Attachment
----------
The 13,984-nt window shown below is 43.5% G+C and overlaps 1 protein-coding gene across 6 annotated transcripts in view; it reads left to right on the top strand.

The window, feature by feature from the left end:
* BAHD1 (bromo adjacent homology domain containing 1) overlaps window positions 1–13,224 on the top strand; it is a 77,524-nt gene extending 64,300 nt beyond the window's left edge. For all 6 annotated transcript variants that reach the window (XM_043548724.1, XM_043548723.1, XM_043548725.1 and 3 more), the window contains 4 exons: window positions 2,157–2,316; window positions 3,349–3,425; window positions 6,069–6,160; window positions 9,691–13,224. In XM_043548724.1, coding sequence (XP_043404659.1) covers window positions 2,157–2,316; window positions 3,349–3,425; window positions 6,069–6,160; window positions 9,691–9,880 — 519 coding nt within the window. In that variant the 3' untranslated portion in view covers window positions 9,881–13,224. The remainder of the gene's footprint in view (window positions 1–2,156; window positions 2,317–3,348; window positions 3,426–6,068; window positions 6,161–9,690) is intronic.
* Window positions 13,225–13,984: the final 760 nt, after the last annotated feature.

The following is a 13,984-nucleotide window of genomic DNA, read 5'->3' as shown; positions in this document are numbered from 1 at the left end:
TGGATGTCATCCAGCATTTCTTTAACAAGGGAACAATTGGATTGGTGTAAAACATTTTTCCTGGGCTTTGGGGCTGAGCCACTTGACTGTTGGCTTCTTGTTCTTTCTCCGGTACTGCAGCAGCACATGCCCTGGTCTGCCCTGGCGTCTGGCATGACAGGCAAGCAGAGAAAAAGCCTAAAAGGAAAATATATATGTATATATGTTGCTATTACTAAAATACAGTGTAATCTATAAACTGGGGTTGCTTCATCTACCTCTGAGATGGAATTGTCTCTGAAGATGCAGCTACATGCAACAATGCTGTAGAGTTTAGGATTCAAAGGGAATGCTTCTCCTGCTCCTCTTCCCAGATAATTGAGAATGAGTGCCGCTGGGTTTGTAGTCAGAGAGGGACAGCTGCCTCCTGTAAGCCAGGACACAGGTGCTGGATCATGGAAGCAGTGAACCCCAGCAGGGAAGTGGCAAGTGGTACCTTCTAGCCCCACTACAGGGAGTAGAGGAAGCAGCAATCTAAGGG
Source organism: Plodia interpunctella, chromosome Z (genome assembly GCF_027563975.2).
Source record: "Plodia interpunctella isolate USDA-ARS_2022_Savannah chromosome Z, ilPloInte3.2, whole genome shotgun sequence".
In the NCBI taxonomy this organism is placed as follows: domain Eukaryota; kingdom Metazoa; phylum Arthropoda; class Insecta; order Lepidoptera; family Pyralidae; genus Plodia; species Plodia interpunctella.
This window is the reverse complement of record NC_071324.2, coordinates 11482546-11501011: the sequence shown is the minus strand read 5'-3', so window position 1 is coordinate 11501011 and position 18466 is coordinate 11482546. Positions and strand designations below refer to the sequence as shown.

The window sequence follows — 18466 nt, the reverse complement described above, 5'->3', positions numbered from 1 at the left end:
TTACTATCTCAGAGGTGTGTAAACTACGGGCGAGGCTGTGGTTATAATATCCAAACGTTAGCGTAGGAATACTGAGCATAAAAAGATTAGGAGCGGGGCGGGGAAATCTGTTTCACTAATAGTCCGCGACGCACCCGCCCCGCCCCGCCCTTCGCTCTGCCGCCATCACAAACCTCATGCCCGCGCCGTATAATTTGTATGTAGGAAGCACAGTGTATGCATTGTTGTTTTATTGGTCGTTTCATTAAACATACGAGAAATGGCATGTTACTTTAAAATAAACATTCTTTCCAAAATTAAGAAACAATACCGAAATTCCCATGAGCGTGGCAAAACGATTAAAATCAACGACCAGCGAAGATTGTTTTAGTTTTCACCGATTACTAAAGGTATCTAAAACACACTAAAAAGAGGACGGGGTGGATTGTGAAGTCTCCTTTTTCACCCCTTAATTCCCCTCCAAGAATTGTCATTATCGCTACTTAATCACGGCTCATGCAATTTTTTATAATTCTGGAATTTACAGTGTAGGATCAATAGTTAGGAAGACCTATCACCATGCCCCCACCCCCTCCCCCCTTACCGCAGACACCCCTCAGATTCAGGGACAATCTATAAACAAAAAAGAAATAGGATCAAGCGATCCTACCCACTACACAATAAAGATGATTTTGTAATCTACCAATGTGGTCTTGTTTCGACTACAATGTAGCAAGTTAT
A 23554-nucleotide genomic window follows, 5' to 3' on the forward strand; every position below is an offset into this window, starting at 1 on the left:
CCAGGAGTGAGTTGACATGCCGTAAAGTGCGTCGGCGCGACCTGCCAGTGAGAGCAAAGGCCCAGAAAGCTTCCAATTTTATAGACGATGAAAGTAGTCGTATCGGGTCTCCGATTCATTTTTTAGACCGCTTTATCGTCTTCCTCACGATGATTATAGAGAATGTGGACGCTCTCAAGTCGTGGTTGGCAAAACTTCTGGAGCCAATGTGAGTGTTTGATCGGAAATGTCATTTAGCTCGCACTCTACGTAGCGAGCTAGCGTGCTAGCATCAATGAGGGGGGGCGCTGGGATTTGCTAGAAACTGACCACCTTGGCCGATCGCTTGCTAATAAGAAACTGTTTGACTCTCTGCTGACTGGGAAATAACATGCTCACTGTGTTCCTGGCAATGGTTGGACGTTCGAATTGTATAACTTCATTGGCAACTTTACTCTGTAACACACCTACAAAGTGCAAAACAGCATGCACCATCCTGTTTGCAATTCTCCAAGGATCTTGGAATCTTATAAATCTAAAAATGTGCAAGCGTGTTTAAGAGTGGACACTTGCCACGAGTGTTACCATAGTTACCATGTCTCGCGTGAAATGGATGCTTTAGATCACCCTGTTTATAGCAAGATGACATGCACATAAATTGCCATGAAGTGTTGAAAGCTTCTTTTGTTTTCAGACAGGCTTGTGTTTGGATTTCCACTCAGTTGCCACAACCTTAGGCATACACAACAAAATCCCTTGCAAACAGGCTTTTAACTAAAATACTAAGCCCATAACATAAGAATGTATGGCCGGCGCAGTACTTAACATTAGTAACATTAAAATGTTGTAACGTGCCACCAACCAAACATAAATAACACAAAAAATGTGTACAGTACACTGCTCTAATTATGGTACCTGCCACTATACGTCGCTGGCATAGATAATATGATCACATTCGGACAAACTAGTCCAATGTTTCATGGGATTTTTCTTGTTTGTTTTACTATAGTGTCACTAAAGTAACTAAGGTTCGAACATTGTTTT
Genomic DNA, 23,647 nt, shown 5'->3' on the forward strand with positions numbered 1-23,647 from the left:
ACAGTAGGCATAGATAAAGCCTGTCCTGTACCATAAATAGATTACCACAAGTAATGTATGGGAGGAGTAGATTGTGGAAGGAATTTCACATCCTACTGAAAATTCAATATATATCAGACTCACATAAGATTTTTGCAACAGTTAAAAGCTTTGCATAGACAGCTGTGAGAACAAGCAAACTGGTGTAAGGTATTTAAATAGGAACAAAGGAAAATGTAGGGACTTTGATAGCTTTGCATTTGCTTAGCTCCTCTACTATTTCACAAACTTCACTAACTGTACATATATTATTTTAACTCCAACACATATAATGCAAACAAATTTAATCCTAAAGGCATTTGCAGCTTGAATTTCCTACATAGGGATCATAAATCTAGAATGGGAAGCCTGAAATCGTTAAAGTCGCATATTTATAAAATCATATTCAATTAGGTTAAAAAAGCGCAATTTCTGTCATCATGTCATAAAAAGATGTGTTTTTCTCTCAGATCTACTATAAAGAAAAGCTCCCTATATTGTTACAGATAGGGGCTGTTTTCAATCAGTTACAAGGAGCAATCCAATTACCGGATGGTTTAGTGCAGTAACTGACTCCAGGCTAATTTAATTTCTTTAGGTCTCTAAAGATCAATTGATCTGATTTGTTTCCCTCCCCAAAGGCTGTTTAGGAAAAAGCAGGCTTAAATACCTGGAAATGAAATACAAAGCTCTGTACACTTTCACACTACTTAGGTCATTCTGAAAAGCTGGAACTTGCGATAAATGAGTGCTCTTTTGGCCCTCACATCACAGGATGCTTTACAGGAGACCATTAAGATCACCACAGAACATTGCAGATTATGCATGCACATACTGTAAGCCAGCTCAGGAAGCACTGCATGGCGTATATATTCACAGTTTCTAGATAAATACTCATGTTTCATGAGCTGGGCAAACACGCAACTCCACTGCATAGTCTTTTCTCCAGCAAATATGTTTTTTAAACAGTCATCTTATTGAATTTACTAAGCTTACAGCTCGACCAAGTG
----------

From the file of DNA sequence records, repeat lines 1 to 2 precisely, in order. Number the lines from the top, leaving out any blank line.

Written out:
The 13,984-nt window shown below is 43.5% G+C and overlaps 1 protein-coding gene across 6 annotated transcripts in view; it reads left to right on the top strand.

The window, feature by feature from the left end: